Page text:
Top Thermal Imaging Monoculars Reviewed for 2018

From law enforcement to hunting, wildlife spotting or even just searching for a missing dog, thermal imaging monoculars are incredibly useful and versatile tools which can turn an incredibly complicated task into a breeze. But with so many quality products on the market, how can you discern which is the right one for you? To make life a little easier, we’ve compiled a list of the best products on the market and put together an easy to use buyer’s guide.

Buyer’s Guide: Some things to consider before purchasing a thermal monocular

When choosing a product, it’s vital to ask yourself one essential question: What will I be using it for? For example, the needs of a casual hunter are vastly different from those involved in search and rescue or military ops. With that in mind, here are some specs to consider.

Size

Hunters typically opt for a smaller and more lightweight monocular which can be taken out a put away on a whim, usually around the 6 to 12-ounce range. Those in security or law enforcement, on the other hand, might be happy to manage bigger devices for the extra functionality they afford.

Battery life

It’s important to consider how much time you expect to be using the device in one go as well as if there is access to the power grid to recharge if need be. Five hours is adequate for most users, although 10 or more is ideal for overnight surveillance. Bear in mind that many monoculars have exchangeable batteries which can be swapped out as required.

Screen resolution and frame rate

A high resolution and frame rate are essential for surveillance, search and rescue, or military style operations because it is of utmost importance to be able to distinguish a human from other heat sources in these situations.

Hunters may be able to compromise on these specs to a certain extent in order to bring costs down.

Note that even though 9 Hz is considered the framerate industry standard, it still entails a considerable amount of jagged imagery and tearing. Therefore, if smooth imagery is a must, look for something 30 Hz or above.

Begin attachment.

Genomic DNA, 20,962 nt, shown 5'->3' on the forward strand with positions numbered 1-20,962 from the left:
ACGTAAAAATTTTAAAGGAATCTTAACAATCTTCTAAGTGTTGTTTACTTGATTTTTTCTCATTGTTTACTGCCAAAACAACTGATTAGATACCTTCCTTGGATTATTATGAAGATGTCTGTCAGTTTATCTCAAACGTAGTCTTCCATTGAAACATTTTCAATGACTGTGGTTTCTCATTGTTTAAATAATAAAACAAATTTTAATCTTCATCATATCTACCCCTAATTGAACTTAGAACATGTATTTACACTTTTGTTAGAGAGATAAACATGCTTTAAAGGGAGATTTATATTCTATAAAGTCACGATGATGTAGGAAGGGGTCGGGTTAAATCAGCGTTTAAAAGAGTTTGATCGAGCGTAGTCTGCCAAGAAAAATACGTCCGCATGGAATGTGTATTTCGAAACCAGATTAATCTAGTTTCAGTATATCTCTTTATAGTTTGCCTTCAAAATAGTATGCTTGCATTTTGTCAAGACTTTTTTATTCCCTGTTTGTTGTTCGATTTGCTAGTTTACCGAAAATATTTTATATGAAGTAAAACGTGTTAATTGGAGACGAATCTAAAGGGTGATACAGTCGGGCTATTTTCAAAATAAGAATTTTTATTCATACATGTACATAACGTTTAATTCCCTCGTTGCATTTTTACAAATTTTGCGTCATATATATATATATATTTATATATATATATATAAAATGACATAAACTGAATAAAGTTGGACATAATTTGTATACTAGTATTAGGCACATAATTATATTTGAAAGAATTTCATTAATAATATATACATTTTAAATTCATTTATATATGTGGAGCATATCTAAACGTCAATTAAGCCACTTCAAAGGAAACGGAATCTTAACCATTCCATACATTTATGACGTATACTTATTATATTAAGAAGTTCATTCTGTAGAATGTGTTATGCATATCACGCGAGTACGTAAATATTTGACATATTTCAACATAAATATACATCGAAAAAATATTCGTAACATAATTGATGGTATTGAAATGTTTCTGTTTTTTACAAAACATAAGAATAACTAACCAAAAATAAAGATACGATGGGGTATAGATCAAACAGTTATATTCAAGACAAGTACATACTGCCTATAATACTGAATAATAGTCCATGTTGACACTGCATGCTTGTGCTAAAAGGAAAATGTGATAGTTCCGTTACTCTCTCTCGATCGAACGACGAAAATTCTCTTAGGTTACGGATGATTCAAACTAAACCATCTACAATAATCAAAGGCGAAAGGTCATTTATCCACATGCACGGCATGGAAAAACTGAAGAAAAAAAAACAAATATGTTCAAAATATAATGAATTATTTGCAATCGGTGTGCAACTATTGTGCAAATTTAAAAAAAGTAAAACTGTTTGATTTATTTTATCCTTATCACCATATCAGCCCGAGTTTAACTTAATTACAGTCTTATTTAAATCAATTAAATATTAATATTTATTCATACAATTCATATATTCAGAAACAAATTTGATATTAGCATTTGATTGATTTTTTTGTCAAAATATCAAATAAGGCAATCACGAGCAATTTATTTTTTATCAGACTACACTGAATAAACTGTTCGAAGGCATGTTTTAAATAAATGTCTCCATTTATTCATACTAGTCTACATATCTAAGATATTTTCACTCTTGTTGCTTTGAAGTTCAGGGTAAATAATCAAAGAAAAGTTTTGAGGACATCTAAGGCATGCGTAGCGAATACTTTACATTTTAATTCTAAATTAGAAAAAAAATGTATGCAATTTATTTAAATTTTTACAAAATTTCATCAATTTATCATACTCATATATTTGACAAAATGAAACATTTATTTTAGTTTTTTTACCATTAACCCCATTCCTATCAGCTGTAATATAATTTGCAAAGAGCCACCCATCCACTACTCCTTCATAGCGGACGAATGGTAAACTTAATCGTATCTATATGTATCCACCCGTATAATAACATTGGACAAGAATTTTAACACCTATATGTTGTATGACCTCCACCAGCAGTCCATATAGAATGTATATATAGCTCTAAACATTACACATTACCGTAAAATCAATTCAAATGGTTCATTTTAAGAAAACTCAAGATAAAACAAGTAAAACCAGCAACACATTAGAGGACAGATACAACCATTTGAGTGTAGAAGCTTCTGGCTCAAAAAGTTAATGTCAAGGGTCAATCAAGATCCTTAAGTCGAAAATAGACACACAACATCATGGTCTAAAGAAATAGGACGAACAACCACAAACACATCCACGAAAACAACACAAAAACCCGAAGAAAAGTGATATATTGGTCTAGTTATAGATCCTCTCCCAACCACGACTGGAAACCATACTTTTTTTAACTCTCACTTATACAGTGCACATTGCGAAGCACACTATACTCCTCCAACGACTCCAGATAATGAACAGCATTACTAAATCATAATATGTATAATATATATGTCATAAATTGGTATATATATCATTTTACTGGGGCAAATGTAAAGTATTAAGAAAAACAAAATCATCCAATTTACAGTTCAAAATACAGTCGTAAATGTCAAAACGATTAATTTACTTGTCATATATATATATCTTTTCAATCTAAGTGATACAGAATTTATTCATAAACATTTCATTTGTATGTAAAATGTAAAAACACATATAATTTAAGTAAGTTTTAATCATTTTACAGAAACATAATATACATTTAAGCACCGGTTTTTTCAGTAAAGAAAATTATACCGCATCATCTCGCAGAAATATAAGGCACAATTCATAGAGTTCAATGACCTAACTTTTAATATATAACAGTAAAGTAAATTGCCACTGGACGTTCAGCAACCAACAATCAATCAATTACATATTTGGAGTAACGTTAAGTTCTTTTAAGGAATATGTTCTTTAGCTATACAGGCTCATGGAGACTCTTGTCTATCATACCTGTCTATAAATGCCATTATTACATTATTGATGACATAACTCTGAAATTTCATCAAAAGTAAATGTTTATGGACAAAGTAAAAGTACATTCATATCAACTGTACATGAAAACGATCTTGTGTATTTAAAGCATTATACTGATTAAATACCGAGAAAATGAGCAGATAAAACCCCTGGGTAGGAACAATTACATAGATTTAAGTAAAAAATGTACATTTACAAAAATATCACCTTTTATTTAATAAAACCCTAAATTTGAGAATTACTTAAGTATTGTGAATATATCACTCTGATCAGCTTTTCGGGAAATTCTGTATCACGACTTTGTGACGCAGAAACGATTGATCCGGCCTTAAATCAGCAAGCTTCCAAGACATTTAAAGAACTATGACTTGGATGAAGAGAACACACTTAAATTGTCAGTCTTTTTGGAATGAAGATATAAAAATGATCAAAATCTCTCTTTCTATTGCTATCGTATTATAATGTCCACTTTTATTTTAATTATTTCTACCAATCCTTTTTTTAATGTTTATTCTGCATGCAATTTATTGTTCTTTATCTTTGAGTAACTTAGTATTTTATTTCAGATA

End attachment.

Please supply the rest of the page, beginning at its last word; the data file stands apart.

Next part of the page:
Video out

The better monoculars include video out capability which allows the user to record what they see onto an external device, usually through a rather archaic VGA cable. This is a requirement for surveillance but unnecessary hunters.

Some even have inbuilt recording capabilities.

Heat Signature Detection Distance

This refers to how far a monocular can detect variations in heat, with the more expensive models boasting a far greater length. For many users, it really isn’t necessary to scope great distances which is important to consider when trying to keep costs down.  Be aware that although some models may claim to work up to 600 yards, for example, they may only really be effective until 100 or so.

Budget

Prices vary tremendously across the board, and what a user should pay depends on their personal needs and financial situation.

Best Products on the Market

FLIR Systems, Scout III

From the well-respected FLIR brand comes the latest model of the popular Scout series, an excellent all-rounder that is suitable for a variety of different purposes.

Some die-hard hunters may be put off by the fact the device isn’t mountable and doesn’t include a zoom, but its superb range and crisp thermal detection mean it is a solid option for most. What garners the most rave reviews about this device is its superior heat tracking ability which enables it to easily pick up blood trails from wounded deer and other animals under the right conditions.

Another standout feature is its lightning fast framerate, and advanced image processing, meaning tearing or jagged screens largely remain a thing of the past.

Daytime use is possible as well, although the Scout III definitely performs best at night.

Specifications:

Frame Rate Display: 30 to 60 Hz (depending on model)

Video Resolution: 240, 320 and 640 (depending on model)

Heat Signature Detection: 1200 yards (best performance under 600 yards)

Display Screen: 640 x 480

Weight: 12 ounces

Battery: >5 hours

FLIR Scout II

As the name suggests, the Scout II is the earlier model of the Scout III mentioned above. The two are identical in many ways, although the Scout II is notably inferior in regards to its framerate which sits at 9 Hz compared Scout III’s 30-60 Hz. Remember that even though 9 Hz is fairly standard, it still does create a certain amount of jerky imagery and clipping, especially during fast-paced sequences such as running wildlife.

Considering the II and III still both have the same recommended retail price, it doesn’t make sense to opt for this model unless you happen to find a serious bargain second hand.

Specifications: